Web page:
a) The cost is separately budgeted in the proposal budget (Note that for certain fixed-price funding arrangements a detailed budget is not required by the sponsor; however, the internal budget should reflect the cost.)

b) The budgeted amount reflects a realistic estimate of the cost and, in the case of salary, the percent of effort;

c) A reasonable justification is given for the cost. In the case of federal agency sponsors the "Budget Justification" section of the proposal should state that the costs are normally treated as indirect by the institution, but are being requested due to a special purpose or circumstance; an explanation of the special circumstance should be clearly outlined in the "Budget Justification;"

d) The sponsor approves the item in the award. Since these items are specifically set forth in the proposal, it is assumed that the sponsoring agency has approved this exceptional treatment of administrative and clerical salaries or other costs normally treated as indirect if they accept the proposal, fund the project and do not prohibit the cost on the notice of award. It is the principal investigator's responsibility to notify the Division of Research Proposal Services of any changes made to the proposed budget in pre-award negotiations with the sponsor in which Sponsored Research did not participate.

Note that the determining factor in classifying salaries of administrative and clerical staff as direct costs must relate to the different work they perform to meet the exceptional requirements of the project as compared to that of administrative and clerical staff who perform work related to routine departmental or general institutional administration. Generally, a project that requires more of the same type of administrative support as that required for routine departmental or institutional administrative support would not meet the criteria of a different purpose and circumstance.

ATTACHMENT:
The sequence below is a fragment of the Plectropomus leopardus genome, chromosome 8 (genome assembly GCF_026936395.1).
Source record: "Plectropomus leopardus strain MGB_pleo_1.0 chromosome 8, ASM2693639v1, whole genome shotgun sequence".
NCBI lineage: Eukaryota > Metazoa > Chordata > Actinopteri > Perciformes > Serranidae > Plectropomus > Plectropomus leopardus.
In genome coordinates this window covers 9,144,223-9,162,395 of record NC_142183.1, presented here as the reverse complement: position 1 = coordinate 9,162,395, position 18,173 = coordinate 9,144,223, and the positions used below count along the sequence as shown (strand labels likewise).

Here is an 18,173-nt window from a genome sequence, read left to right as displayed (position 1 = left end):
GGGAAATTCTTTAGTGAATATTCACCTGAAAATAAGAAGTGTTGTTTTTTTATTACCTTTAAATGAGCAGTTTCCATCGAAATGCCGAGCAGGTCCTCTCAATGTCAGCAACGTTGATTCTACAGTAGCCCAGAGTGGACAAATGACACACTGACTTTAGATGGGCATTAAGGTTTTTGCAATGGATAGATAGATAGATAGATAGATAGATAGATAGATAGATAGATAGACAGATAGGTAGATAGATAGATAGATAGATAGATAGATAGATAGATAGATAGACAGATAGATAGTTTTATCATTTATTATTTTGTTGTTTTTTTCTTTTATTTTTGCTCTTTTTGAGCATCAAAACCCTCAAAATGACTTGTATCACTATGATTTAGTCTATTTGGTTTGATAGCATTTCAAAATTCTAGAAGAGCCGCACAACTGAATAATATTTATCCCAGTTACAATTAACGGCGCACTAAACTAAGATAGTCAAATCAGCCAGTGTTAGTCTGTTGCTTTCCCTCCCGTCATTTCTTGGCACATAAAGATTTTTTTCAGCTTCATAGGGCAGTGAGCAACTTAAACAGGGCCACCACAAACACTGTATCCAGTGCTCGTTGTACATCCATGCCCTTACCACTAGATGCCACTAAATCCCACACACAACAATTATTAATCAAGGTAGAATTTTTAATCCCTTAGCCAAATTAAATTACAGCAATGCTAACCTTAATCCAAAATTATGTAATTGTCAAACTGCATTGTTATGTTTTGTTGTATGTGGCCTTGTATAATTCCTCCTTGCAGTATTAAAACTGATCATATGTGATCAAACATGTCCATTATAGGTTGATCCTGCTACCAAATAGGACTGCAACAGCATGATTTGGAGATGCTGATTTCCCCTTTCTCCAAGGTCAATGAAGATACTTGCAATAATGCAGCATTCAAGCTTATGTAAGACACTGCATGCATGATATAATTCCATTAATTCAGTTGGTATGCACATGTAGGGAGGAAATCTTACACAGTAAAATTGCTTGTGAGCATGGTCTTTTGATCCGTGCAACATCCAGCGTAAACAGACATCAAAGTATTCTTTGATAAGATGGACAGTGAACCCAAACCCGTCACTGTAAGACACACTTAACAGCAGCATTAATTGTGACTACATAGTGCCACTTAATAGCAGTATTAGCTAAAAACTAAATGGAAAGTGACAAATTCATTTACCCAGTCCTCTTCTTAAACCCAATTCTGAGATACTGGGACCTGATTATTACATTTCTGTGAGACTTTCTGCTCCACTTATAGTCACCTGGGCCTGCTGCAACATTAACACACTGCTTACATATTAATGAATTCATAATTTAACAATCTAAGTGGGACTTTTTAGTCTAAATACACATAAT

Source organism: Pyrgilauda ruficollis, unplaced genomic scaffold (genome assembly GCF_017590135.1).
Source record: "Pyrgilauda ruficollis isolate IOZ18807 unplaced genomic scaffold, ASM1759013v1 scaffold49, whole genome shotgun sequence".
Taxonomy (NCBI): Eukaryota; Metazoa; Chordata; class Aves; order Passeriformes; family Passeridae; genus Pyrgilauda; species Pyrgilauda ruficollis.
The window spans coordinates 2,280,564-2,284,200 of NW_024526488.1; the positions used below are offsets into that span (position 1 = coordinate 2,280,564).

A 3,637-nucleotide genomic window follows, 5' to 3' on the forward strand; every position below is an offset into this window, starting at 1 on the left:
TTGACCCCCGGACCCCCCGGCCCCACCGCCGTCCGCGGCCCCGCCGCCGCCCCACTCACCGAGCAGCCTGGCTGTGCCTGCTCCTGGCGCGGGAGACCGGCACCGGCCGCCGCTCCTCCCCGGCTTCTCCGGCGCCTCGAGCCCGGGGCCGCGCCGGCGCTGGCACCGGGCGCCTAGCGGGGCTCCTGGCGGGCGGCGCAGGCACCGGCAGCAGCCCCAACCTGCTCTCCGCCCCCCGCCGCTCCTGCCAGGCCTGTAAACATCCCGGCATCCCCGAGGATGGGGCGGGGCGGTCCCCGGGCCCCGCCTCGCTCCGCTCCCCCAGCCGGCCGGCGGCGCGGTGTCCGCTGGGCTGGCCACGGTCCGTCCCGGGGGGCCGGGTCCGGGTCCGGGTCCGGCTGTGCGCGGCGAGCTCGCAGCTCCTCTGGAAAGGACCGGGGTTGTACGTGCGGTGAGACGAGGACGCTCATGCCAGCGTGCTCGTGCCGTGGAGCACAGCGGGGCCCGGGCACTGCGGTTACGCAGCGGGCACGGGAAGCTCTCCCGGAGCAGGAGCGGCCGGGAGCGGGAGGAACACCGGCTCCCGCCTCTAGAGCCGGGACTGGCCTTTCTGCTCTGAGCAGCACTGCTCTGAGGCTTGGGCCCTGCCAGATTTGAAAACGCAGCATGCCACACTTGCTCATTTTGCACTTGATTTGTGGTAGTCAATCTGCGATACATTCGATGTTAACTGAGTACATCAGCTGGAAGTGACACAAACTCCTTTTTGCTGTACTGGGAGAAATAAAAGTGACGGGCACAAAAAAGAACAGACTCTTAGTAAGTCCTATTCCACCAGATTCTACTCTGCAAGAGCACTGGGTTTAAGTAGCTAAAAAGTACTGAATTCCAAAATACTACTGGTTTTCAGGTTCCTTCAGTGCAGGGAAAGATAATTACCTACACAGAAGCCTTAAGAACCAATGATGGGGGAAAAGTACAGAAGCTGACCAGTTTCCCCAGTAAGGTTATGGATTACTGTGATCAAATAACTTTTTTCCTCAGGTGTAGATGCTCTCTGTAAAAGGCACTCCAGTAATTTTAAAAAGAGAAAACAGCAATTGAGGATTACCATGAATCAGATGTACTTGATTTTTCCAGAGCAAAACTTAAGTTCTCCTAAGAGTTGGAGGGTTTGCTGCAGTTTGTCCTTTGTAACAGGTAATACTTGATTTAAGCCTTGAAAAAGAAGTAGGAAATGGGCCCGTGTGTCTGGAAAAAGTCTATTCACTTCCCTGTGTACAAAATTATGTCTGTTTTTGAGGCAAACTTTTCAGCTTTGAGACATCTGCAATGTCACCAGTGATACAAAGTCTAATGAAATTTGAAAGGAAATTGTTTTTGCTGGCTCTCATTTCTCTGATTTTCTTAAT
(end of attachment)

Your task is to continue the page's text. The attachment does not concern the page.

General Criteria for Determining How Costs Are Charged to Sponsored Projects

The proper classification (direct vs. indirect) of any charge should be determined based on a logical thought process. This process can be described in four steps as follows:

  1. Review-Regulations, Policies, Procedures applicable to the project. This would include internal or institutional regulations policies and procedures (e.g., USF's Disclosure Statement) as well as any external regulations, policies, or procedures (for example, A-21 and other relevant federal circulars, sponsor terms and conditions, and specific award terms and conditions).
  2. Judgment-Based on the review of specific facts and circumstances, a judgment is made by the institution's appropriate personnel as to the proper allocation (direct vs. indirect).
  3. Justification-Appropriate level of justification disclosed in the proposal narrative or "Narrative Budget Justification" page (or a justification is prepared when the need arises during the life of the project that could not have been anticipated in the proposal process).